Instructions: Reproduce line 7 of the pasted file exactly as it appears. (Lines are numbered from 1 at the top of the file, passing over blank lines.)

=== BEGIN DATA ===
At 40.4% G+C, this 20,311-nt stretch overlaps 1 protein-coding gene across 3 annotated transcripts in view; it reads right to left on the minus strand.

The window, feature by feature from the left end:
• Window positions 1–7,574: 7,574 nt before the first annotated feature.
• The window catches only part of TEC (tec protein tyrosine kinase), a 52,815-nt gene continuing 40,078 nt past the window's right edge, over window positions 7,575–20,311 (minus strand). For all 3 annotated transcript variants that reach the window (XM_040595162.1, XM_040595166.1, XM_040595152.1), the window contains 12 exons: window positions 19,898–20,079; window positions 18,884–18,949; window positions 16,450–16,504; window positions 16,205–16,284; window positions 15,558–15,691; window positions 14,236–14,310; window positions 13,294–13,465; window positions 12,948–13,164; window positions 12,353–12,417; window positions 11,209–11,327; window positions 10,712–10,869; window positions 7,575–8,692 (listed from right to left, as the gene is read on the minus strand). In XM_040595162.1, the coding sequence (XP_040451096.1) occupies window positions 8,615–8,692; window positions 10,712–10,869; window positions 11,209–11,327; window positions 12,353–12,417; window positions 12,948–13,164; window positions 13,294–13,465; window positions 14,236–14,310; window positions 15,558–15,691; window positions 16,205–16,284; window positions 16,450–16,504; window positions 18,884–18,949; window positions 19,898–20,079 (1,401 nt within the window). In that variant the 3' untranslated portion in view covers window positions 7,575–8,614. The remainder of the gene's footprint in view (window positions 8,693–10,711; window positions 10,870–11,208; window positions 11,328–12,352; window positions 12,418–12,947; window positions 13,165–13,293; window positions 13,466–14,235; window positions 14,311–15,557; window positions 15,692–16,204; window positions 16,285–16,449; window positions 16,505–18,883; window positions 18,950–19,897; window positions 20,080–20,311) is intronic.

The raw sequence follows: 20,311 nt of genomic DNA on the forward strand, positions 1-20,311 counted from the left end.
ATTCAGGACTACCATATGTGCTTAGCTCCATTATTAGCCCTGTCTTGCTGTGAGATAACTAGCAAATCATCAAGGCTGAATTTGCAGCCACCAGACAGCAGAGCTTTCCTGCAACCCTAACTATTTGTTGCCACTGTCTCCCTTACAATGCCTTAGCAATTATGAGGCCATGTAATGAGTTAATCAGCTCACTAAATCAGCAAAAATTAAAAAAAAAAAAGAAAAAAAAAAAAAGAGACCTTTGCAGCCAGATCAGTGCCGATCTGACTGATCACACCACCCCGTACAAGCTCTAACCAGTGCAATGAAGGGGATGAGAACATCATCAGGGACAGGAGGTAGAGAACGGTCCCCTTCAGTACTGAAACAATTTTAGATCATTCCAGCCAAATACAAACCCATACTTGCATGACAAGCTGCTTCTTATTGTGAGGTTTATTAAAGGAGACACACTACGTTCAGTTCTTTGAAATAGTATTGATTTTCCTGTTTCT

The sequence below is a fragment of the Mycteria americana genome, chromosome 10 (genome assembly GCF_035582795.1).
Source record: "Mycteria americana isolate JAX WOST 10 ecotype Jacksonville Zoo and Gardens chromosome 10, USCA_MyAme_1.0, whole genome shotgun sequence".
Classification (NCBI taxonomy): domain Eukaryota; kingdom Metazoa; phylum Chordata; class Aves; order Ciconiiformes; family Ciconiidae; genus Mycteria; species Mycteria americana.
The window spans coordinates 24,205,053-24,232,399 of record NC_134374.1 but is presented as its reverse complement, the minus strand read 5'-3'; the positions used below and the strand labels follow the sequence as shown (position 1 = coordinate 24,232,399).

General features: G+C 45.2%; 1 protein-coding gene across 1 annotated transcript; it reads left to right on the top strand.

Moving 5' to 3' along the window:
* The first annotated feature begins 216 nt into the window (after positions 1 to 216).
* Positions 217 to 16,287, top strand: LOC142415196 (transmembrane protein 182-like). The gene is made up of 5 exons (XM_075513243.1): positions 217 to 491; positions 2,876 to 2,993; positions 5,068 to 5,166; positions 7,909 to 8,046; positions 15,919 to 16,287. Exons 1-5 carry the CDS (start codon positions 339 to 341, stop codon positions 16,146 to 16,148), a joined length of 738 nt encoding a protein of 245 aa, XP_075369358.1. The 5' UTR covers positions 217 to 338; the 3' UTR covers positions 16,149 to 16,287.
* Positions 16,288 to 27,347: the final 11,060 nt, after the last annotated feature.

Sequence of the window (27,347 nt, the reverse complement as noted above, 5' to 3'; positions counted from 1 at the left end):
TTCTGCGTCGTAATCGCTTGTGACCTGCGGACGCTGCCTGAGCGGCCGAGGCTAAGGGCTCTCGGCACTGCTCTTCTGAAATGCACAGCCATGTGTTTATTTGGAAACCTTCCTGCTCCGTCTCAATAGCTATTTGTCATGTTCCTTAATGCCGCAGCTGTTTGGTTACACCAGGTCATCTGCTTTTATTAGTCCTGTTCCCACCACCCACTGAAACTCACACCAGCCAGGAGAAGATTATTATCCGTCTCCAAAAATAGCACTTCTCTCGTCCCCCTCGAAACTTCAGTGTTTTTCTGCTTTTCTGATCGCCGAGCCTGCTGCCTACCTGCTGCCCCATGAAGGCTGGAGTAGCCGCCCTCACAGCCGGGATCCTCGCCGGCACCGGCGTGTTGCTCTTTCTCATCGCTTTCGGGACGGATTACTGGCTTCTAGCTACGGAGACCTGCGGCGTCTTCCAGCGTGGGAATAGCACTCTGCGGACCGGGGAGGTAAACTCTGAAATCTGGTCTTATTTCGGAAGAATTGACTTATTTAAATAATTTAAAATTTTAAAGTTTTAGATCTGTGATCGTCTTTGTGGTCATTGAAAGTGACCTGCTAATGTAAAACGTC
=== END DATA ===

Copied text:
The sequence below is a fragment of the Mycteria americana genome, chromosome 10 (genome assembly GCF_035582795.1).